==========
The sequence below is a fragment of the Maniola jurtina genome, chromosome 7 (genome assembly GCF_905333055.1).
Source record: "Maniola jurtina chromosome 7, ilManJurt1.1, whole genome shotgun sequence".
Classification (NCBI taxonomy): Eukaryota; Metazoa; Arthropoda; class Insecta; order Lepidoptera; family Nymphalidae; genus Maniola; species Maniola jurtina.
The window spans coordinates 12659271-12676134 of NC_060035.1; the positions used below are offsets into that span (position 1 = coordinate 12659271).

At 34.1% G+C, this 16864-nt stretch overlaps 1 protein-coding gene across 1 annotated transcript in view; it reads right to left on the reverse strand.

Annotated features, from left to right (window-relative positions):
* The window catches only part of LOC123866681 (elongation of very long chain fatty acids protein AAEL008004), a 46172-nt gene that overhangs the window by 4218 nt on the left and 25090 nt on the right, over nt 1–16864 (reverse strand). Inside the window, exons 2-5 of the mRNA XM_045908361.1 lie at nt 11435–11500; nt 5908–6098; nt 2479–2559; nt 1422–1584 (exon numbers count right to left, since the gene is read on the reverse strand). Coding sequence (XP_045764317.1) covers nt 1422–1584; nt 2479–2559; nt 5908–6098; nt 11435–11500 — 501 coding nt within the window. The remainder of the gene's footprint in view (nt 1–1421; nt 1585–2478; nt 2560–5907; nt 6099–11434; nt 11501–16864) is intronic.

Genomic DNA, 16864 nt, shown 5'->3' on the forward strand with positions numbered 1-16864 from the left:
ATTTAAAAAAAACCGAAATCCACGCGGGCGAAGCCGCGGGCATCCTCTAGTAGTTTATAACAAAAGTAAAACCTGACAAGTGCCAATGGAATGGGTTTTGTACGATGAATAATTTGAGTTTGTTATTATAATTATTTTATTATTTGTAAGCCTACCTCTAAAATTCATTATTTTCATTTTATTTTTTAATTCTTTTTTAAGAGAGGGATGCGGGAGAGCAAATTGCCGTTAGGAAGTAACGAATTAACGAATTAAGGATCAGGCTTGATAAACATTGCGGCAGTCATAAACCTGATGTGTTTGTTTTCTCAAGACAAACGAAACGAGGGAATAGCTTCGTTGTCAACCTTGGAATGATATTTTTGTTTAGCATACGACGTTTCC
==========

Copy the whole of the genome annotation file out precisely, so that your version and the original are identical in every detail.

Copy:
The sequence below is a fragment of the Maniola jurtina genome, chromosome 7 (genome assembly GCF_905333055.1).
Source record: "Maniola jurtina chromosome 7, ilManJurt1.1, whole genome shotgun sequence".
Classification (NCBI taxonomy): Eukaryota; Metazoa; Arthropoda; class Insecta; order Lepidoptera; family Nymphalidae; genus Maniola; species Maniola jurtina.
The window spans coordinates 12659271-12676134 of NC_060035.1; the positions used below are offsets into that span (position 1 = coordinate 12659271).

At 34.1% G+C, this 16864-nt stretch overlaps 1 protein-coding gene across 1 annotated transcript in view; it reads right to left on the reverse strand.

Annotated features, from left to right (window-relative positions):
* The window catches only part of LOC123866681 (elongation of very long chain fatty acids protein AAEL008004), a 46172-nt gene that overhangs the window by 4218 nt on the left and 25090 nt on the right, over nt 1–16864 (reverse strand). Inside the window, exons 2-5 of the mRNA XM_045908361.1 lie at nt 11435–11500; nt 5908–6098; nt 2479–2559; nt 1422–1584 (exon numbers count right to left, since the gene is read on the reverse strand). Coding sequence (XP_045764317.1) covers nt 1422–1584; nt 2479–2559; nt 5908–6098; nt 11435–11500 — 501 coding nt within the window. The remainder of the gene's footprint in view (nt 1–1421; nt 1585–2478; nt 2560–5907; nt 6099–11434; nt 11501–16864) is intronic.

Genomic DNA, 16864 nt, shown 5'->3' on the forward strand with positions numbered 1-16864 from the left:
ATTTAAAAAAAACCGAAATCCACGCGGGCGAAGCCGCGGGCATCCTCTAGTAGTTTATAACAAAAGTAAAACCTGACAAGTGCCAATGGAATGGGTTTTGTACGATGAATAATTTGAGTTTGTTATTATAATTATTTTATTATTTGTAAGCCTACCTCTAAAATTCATTATTTTCATTTTATTTTTTAATTCTTTTTTAAGAGAGGGATGCGGGAGAGCAAATTGCCGTTAGGAAGTAACGAATTAACGAATTAAGGATCAGGCTTGATAAACATTGCGGCAGTCATAAACCTGATGTGTTTGTTTTCTCAAGACAAACGAAACGAGGGAATAGCTTCGTTGTCAACCTTGGAATGATATTTTTGTTTAGCATACGACGTTTCC